The debate over firearms and school safety found its way Wednesday to the Michigan Supreme Court.
The court must decide whether schools can ban firearms, or if that’s preempted by state law. The court heard more than an hour of arguments from both sides.
At issue is a state law says cities, townships, villages and counties cannot adopt their own firearms ordinances. But the law is silent on school districts.
School officials say that means they can adopt policies that don’t permit firearms in schools. Gun rights groups say schools are skirting the intent of the law.
“A public school cannot be allowed to subvert and usurp the intent of the law and that is exactly what’s happening in this case,” said James Makowski, an attorney representing Michigan Gun Owners, which is suing Ann Arbor schools over a gun ban adopted in 2015. A separate lawsuit targets a similar policy adopted by the Clio Area Schools.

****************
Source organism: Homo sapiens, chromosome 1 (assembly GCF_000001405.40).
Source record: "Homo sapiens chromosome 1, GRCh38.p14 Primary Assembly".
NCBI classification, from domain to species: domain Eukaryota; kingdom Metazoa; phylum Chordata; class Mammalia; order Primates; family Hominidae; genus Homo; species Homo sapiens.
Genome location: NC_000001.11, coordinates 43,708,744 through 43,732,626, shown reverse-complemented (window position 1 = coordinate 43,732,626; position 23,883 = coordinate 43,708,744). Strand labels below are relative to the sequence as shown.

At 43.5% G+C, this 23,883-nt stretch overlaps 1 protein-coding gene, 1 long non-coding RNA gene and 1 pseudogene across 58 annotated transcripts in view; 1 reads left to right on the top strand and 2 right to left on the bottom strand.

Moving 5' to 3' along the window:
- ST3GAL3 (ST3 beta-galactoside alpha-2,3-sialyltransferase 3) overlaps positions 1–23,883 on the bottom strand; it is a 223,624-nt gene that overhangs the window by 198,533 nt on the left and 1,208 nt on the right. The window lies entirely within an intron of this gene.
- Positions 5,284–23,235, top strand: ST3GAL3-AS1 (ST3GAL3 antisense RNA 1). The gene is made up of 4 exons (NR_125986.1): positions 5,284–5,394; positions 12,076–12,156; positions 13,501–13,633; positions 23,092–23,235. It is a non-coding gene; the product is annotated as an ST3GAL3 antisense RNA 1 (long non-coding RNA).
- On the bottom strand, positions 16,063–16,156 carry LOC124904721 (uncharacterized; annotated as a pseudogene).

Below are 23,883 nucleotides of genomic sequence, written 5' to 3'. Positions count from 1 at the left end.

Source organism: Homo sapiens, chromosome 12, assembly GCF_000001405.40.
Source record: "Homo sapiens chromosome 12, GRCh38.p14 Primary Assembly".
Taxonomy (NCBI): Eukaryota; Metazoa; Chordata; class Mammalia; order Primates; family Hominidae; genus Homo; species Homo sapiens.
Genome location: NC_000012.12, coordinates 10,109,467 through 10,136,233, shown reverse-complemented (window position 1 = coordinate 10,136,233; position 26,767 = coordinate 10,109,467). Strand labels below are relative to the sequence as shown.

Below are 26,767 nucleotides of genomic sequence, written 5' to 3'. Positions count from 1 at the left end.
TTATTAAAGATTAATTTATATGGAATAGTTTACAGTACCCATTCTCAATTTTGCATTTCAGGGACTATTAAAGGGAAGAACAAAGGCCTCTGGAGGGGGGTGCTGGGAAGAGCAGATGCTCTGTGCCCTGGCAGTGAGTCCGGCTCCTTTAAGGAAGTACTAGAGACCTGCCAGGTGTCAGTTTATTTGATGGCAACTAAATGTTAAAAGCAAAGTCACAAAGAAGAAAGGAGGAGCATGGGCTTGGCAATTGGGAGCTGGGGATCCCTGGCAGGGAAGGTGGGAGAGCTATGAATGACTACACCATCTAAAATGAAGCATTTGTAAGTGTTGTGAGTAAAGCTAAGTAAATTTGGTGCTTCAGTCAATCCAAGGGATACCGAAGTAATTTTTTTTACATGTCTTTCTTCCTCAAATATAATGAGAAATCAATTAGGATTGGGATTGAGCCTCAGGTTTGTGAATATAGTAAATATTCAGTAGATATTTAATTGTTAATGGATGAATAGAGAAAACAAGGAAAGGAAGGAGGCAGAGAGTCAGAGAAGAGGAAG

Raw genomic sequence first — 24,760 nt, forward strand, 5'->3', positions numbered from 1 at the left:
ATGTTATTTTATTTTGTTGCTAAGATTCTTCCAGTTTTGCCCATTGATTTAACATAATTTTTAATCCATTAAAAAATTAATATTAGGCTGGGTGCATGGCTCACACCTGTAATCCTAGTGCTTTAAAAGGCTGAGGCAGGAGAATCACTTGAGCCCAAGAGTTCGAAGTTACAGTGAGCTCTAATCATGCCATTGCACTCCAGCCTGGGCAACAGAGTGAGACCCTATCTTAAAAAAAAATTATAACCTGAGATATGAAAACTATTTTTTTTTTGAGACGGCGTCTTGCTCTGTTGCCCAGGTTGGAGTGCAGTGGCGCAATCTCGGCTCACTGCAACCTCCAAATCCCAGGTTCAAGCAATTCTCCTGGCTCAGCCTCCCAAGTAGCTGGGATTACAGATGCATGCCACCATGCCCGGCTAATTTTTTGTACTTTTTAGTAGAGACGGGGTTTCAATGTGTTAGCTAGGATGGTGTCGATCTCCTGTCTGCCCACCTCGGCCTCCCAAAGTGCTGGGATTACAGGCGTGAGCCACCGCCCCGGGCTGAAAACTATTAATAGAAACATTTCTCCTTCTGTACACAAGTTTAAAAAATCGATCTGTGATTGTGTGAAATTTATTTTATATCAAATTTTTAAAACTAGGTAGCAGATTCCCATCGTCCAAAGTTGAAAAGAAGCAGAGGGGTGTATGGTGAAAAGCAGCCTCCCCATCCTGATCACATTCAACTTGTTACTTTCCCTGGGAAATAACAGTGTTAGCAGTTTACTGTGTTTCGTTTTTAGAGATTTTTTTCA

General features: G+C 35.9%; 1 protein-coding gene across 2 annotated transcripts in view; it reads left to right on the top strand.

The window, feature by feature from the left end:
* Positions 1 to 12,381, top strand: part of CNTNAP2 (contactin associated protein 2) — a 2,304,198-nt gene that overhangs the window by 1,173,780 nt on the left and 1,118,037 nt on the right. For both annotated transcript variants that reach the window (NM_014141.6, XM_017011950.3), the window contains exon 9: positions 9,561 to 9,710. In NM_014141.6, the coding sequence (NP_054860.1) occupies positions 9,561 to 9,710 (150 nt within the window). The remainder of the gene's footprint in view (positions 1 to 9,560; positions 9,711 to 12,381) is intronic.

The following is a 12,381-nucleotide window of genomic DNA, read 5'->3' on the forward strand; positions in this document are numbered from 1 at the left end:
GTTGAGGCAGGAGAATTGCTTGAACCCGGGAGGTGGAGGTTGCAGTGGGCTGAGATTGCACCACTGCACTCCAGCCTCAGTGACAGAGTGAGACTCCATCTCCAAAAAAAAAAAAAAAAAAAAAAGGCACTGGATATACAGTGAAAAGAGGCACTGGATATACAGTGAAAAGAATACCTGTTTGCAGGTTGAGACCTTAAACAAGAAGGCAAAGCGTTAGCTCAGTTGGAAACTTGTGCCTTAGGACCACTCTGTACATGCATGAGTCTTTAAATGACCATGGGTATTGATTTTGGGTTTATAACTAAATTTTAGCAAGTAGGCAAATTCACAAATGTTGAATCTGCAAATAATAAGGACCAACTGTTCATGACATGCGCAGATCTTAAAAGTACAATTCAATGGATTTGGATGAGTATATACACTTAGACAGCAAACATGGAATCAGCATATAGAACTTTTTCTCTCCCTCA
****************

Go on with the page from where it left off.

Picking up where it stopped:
Gun rights advocates say school policies can’t trump the state’s concealed pistol law. The law bans concealed firearms in schools. But it says people with a concealed pistol license can openly carry a firearm.
Justice Bridget McCormack, a Democrat, asked whether school policies are the same as local ordinances.
“So we have the right to ask you to leave,” she said. “We’re not saying you’re committing a crime, so where’s the conflict?”
A bill before the Legislature aims to clear up the confusion over the concealed pistol permit loophole.
Chief Justice Stephen Markman, a Republican, was interested in what the Legislature might do whole the court considers the case.
“This is a very time-consuming, recourse-heavy case,” he said. “And if the Legislature is going to do something contrary to what this court might decide, we might want to know that’s a likely prospect.”